We’ve all been there: arriving at a gas station in a borrowed or a rental car and you aren't sure what side the gas tank is on.
Help is at hand thanks to that little arrow that tells you precisely where to find the filler cap. Proof that even in this age of adaptive cruise control, autonomous braking and driverless cars, a humble arrow can make all the difference.
Nissan claims to have invented the in-car ‘curry hook’ when it debuted on the Almera in 1996 in Europe. It was designed for carrying handbags or shopping bags, but it soon became a must-have accessory for takeout lovers.
Today, you’ll find a ‘takeout hook’ in the Qashqai and X-Trail, but look out for similar hooks in other vehicles. More often than not, you’ll find at least one pop-out hook in the boot.
Too many drivers are blissfully unaware of what lies below the hood of your vehicle, only venturing beneath to fill the washer fluid bottle.
Helpfully, many modern engine compartments feature colour-coded guides to highlight the fluids and levels that could and should be checked between services. They tend to be yellow or blue, and they make it easier to locate the engine dipstick, oil cap, coolant, brake fluid and washer fluid.
There's no shortage of Jeep Easter eggs out there, and this one is just as cool. Peeking out from the fuel fill is a tiny spider bidding lucky discoverers a happy "Ciao Baby!". The friendly little critter is nothing but a conversation piece, but that doesn't make it any less fun.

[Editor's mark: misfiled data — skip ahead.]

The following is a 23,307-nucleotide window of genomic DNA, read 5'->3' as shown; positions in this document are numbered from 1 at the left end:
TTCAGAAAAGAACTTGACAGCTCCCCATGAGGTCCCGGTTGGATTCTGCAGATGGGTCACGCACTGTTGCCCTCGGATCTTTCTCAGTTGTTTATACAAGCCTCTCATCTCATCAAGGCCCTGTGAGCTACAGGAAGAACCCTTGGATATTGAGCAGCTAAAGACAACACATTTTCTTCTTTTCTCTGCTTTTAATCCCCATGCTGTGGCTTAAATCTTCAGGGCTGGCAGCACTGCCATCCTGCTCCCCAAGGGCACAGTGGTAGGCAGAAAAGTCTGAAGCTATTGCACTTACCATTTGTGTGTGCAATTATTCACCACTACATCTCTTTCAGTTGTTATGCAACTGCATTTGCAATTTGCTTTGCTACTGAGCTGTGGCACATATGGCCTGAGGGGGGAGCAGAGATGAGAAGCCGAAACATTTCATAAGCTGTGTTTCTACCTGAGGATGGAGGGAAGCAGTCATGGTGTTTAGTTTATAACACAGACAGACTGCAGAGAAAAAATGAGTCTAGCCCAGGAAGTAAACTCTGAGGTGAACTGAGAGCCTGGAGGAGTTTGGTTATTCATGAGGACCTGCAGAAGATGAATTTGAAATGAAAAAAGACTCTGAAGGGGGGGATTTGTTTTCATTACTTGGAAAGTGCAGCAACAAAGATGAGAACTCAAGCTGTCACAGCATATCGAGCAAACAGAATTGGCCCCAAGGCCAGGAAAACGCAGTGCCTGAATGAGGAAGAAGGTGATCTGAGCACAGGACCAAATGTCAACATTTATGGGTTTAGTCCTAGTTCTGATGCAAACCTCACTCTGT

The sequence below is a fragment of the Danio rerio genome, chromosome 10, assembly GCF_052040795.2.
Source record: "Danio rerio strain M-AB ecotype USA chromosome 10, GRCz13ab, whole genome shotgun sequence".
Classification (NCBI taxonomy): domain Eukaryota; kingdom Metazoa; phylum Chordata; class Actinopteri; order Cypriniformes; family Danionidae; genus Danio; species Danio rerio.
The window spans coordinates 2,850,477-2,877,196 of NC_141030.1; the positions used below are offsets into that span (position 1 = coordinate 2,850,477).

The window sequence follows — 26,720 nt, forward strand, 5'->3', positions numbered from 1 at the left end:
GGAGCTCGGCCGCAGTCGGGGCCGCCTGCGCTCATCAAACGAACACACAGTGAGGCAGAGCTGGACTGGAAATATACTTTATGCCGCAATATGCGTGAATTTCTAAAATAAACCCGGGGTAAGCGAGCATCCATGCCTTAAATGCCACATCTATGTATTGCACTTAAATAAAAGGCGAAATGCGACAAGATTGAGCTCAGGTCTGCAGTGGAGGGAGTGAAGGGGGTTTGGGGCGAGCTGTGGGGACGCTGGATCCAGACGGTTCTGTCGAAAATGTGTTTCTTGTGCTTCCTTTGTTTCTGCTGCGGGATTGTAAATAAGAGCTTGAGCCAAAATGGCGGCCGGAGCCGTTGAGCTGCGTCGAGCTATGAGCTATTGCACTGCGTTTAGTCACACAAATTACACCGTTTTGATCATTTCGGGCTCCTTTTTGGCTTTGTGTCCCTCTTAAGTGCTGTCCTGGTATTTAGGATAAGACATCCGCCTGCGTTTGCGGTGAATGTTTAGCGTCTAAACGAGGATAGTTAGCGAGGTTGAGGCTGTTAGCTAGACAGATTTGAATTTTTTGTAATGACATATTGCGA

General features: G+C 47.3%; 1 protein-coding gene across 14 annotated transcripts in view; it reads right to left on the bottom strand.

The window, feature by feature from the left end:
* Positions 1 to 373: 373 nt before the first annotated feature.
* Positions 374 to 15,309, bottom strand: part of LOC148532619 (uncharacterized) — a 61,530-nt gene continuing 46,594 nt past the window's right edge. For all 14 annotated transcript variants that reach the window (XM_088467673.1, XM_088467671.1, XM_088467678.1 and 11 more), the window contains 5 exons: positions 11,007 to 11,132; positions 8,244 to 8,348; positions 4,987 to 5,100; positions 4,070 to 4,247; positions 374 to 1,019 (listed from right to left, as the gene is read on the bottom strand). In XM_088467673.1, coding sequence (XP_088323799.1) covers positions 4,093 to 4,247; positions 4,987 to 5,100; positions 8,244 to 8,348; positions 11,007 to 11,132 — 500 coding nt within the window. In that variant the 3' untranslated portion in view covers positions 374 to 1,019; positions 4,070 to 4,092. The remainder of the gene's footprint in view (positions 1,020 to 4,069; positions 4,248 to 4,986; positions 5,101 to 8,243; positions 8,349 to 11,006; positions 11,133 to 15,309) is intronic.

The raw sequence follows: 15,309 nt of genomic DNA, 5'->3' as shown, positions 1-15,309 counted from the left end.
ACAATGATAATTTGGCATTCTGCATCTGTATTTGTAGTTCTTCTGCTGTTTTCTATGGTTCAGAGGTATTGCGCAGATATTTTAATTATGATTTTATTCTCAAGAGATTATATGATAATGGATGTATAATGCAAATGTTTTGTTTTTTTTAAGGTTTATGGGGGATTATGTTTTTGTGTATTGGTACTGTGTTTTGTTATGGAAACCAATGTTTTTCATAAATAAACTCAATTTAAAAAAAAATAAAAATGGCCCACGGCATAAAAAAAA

Spy movies always have these nifty little tricks concealed up the cars' (metaphorical) sleeves, and the Volkswagen Golf and Passat both don't disappoint. Hidden behind the trunk's logo is a sneaky rear camera that reveals itself when users shift into reverse. The rotating logo definitely looks like something straight out of a heist film, and there's no question which car belongs to the crafty villain.
Ever had to wait for someone in the car until you get bored to death? The Tesla Model S key fob just might save the day. It comes as a sleek miniature version of an actual toy car, so everyone can zoom around their imaginations to pass the time and keep the boredom at bay. It definitely appeals to the inner child in all of us!
Just like in the Hyundai Genesis, projected holograms from the lighted side mirrors are always a crowd favourite. The Ford Mustang projects a powerful pony onto the ground like its own version of Batman's Batsignal—just don't expect horse-themed superheroes to show up and fight crime in the neighbourhood any time soon, though.
James Bond fans are definitely in for a treat with this one, because the designers of the Tesla Model S have another scintillating secret in their back pockets. On the odd occasion that a car owner accesses the technician log in screen, they can simply type in "007" for one heck of an Easter egg--the Model S will morph into the 1977 The Spy Who Loved Me submarine on screen. Of course, this is no excuse for anyone to drive their vehicle into the nearest body of water in hopes of actually getting it to float, but there's no harm in dreaming about it, is there?